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As a wedding ritual?
After a long career in ministry, I was astounded when I first heard the idea.
A friend said, “I attended a wedding recently and for the first time witnessed a mutual foot washing by the bride and groom. Have you ever seen that?”
“No,” I said, “I am flabbergasted, but I love the idea of including a foot washing for all that it symbolizes.”
Since that conversation I have asked many clergy and friends about the idea, and nearly all were as surprised as I by the concept. I extended my question to some of my colleagues in the ReadTheSpirit circle of writers and, finally, I did begin to get some responses from others who have seen this idea taking hold. Paul Hile, a young caregiver who occasionally writes columns about his experiences with his wife Grace, says that they have attended more than one wedding where a foot washing was included.
The more I ponder this idea, I am grateful. And, I am challenged.
How about you?
Pope Francis certainly seems to understand the challenging symbolism of this act. One commentator used the phrase “beautiful iconoclasm” to describe Francis’s public appearance last year to perform a foot washing ritual at a juvenile detention facility where the inmates who he served on bended knee included a Muslim girl. This was the first time the world’s news media paid any attention to his approach to this ancient discipline, but it turns out—in later news reports—that he had a longstanding practice back home in Argentina of foot washing in jails, hospitals and caregiving facilities, including pregnant mothers and AIDS patients.
Foot washing as a symbol of humility, hospitality and service has been a part of many faith traditions for centuries. It grounds a relationship in equality and promotes humility towards—and care of—others. We are told of Jesus performing foot washing in John 13: 1-17, “If I then, your Lord and Teacher, have washed your feet, you also ought to wash one another’s feet.” The Qur’an says “For Allah loves those who turn to Him constantly and He loves those who keep themselves pure and clean.”
In our ritual-starved society, mutual foot washing as a wedding symbol could deepen our life-long commitment as marital partners as we live “for better, for worse, in sickness and in health.” Remember, love is what you go through with someone, as I have written before.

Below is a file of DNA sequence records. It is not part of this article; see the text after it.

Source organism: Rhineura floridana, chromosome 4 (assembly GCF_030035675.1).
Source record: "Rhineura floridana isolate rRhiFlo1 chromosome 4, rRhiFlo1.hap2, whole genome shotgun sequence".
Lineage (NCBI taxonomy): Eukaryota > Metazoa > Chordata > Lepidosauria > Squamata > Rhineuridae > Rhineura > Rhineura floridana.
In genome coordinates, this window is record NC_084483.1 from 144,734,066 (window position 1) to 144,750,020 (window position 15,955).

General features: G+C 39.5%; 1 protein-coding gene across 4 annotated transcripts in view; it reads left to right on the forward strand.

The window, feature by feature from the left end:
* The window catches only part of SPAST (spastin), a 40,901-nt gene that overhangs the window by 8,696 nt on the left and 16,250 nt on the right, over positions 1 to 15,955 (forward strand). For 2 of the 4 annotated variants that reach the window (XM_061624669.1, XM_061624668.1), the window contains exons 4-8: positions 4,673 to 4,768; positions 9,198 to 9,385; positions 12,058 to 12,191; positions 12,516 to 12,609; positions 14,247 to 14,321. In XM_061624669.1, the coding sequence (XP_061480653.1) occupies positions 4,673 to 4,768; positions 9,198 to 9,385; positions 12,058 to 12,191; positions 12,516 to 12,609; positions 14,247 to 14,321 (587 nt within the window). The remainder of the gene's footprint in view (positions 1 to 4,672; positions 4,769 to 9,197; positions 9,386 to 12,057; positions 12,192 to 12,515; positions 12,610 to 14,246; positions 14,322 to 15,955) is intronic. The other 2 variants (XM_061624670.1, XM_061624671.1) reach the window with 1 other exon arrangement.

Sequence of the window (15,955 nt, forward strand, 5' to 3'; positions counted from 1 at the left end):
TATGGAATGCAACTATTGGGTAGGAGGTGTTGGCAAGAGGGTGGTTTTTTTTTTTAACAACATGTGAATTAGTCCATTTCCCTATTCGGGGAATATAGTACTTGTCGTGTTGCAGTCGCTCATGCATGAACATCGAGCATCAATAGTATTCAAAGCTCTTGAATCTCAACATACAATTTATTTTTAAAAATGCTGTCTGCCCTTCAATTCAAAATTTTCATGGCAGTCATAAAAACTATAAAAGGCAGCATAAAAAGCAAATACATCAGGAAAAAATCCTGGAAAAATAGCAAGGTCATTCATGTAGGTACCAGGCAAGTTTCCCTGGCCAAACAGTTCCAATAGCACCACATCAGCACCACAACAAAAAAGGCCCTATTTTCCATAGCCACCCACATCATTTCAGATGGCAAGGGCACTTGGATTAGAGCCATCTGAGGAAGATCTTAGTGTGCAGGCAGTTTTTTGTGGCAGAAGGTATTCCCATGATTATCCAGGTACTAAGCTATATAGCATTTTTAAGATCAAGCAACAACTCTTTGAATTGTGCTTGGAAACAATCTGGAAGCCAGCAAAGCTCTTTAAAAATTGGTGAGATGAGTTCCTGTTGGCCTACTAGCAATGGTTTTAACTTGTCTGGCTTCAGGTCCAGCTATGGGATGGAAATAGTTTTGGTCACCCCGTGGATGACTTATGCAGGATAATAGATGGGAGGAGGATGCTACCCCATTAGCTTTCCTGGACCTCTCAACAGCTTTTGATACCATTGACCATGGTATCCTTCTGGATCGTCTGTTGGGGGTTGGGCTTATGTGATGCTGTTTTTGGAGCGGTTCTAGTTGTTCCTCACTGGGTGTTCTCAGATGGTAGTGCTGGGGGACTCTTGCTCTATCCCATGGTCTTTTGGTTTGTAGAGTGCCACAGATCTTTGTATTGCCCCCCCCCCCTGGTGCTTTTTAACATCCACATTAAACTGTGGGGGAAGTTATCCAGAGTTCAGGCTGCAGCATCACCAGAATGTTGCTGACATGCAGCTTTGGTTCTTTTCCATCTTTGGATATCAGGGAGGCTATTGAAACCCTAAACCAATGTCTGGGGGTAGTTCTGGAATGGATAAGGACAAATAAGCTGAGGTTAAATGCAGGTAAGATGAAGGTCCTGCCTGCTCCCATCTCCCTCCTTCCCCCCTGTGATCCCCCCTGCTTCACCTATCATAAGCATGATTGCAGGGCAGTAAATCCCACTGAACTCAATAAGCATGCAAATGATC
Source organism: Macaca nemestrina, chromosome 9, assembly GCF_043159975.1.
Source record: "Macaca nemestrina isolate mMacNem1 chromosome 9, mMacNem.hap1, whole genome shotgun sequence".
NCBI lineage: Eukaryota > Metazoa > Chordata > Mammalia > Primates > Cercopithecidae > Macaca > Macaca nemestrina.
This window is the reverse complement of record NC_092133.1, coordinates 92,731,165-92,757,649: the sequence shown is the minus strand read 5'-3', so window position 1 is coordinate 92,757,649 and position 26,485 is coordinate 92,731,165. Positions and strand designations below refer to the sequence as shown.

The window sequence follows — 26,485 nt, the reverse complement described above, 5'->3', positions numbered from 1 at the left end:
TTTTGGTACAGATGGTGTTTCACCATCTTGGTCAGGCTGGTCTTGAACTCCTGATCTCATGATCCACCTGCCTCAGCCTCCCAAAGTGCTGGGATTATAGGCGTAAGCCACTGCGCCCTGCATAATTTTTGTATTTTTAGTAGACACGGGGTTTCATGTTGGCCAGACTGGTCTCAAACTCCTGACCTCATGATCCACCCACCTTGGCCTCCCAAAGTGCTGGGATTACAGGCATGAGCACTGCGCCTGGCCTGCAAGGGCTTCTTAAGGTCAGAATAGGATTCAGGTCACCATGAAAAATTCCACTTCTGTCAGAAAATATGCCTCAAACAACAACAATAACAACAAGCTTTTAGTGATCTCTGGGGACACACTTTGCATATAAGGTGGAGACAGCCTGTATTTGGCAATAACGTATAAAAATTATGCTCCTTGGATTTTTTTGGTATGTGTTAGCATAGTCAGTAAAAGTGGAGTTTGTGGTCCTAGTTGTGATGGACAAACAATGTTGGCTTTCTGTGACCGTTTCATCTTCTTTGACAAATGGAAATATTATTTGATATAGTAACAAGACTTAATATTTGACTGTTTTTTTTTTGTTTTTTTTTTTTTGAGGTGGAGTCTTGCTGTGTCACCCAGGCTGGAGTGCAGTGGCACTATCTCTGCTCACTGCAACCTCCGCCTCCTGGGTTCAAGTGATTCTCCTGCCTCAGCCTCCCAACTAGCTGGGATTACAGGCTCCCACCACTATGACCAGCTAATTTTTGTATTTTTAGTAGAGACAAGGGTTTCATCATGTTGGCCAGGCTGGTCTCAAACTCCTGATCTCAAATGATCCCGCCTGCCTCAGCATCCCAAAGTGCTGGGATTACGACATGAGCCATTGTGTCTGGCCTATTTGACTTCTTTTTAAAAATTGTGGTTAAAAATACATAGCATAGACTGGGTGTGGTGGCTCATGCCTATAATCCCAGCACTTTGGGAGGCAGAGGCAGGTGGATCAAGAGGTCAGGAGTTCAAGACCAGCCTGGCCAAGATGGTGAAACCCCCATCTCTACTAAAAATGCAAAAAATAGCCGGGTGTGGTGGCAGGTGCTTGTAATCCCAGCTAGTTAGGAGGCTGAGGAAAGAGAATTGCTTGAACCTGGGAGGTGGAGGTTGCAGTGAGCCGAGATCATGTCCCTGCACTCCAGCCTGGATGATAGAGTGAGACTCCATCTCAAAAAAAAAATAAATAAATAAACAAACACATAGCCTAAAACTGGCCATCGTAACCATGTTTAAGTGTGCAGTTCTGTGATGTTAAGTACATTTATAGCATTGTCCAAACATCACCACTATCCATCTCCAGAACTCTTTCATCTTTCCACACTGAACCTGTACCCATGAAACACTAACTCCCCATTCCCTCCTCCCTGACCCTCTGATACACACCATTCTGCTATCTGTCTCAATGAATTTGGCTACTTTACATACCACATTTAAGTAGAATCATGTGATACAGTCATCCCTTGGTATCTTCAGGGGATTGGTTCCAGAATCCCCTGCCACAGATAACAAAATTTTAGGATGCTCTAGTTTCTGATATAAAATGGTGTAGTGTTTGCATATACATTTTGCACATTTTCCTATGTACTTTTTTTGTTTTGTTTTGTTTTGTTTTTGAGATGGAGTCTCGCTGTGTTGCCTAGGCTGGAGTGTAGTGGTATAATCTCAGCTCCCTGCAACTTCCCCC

As a caregiver for my wife during the last few years, I have often had to attend to her bodily needs when she was not able to do so. At other times in our marriage, she has reciprocated. Simple daily gestures of love and care demonstrate our commitment to be here for each other through the muck and mire of life’s needs. We are not in this journey alone; we are on the journey together as equals.
When we celebrate a marital union, the inclusion of mutual foot washing could deepen and dignify the marital commitment to be life-long caregivers and receivers on life’s journey. With so many of us living longer lives, the vast majority of us will likely become a caregiver of our partner. But, caregiving and receiving can be part of our lives early in the marriage also, as my friend Paul Hile reveals in one of his columns.
So what better way to symbolize our long term commitment to love, service, hospitality, presence, and hands-on equality than including mutual foot washing in our wedding ceremonies? This single, prayerful, powerful symbol could deepen wedding celebrations significantly.
DO open your mind and heart and enter a dialogue on this subject by placing a comment below.
Care to read more?
The British artist Dinah Roe Kendall has worked for many years on surprisingly fresh visions of her Christian faith. Her images often place traditional Bible stories in common, contemporary settings—like her painting of the foot washing scene in John 13, re-envisioned in a circle of middle-class British men and women. The artist lives in Sheffield, where she has produced a long series of artworks that eventually reached the attention of American Bible scholar Eugene Peterson. The two collaborated on a book that we highly recommend: Allegories of Heaven: An Artist Explores the Greatest Story Ever Told.
(This column was originally published at www.WeAreCaregivers.com and can be reposted and shared with this credit line.)